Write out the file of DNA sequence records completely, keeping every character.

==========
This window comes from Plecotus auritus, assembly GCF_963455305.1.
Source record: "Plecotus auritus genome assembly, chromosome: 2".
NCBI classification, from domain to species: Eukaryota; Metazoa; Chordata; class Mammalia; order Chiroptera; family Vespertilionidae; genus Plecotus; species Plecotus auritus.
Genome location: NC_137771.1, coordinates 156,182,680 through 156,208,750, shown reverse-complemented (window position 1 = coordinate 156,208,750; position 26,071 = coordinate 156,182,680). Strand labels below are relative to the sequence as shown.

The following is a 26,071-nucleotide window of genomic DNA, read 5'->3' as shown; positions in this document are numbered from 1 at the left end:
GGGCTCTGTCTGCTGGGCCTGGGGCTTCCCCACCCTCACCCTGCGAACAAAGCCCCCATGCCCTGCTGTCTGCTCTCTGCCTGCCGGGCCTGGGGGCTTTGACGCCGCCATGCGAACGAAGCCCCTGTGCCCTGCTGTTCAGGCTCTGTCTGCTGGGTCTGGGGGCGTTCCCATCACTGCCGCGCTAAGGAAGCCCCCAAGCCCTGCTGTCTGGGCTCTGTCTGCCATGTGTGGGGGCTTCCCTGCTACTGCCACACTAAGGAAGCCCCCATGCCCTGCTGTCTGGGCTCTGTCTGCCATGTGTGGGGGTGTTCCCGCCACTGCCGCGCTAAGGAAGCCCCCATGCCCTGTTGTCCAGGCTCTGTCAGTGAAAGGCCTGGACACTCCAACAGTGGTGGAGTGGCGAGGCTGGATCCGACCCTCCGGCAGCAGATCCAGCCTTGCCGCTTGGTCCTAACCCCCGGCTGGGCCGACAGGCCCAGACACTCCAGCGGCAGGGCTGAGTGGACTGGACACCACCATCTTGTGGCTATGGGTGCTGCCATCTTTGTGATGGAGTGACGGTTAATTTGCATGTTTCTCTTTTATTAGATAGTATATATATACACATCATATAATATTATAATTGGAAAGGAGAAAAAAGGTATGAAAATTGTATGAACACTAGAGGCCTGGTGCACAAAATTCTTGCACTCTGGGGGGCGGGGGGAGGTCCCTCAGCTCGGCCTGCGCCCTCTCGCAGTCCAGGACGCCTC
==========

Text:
This window comes from Plecotus auritus, assembly GCF_963455305.1.
Source record: "Plecotus auritus genome assembly, chromosome: 2".
NCBI classification, from domain to species: Eukaryota; Metazoa; Chordata; class Mammalia; order Chiroptera; family Vespertilionidae; genus Plecotus; species Plecotus auritus.
Genome location: NC_137771.1, coordinates 156,182,680 through 156,208,750, shown reverse-complemented (window position 1 = coordinate 156,208,750; position 26,071 = coordinate 156,182,680). Strand labels below are relative to the sequence as shown.

The following is a 26,071-nucleotide window of genomic DNA, read 5'->3' as shown; positions in this document are numbered from 1 at the left end:
GGGCTCTGTCTGCTGGGCCTGGGGCTTCCCCACCCTCACCCTGCGAACAAAGCCCCCATGCCCTGCTGTCTGCTCTCTGCCTGCCGGGCCTGGGGGCTTTGACGCCGCCATGCGAACGAAGCCCCTGTGCCCTGCTGTTCAGGCTCTGTCTGCTGGGTCTGGGGGCGTTCCCATCACTGCCGCGCTAAGGAAGCCCCCAAGCCCTGCTGTCTGGGCTCTGTCTGCCATGTGTGGGGGCTTCCCTGCTACTGCCACACTAAGGAAGCCCCCATGCCCTGCTGTCTGGGCTCTGTCTGCCATGTGTGGGGGTGTTCCCGCCACTGCCGCGCTAAGGAAGCCCCCATGCCCTGTTGTCCAGGCTCTGTCAGTGAAAGGCCTGGACACTCCAACAGTGGTGGAGTGGCGAGGCTGGATCCGACCCTCCGGCAGCAGATCCAGCCTTGCCGCTTGGTCCTAACCCCCGGCTGGGCCGACAGGCCCAGACACTCCAGCGGCAGGGCTGAGTGGACTGGACACCACCATCTTGTGGCTATGGGTGCTGCCATCTTTGTGATGGAGTGACGGTTAATTTGCATGTTTCTCTTTTATTAGATAGTATATATATACACATCATATAATATTATAATTGGAAAGGAGAAAAAAGGTATGAAAATTGTATGAACACTAGAGGCCTGGTGCACAAAATTCTTGCACTCTGGGGGGCGGGGGGAGGTCCCTCAGCTCGGCCTGCGCCCTCTCGCAGTCCAGGACGCCTC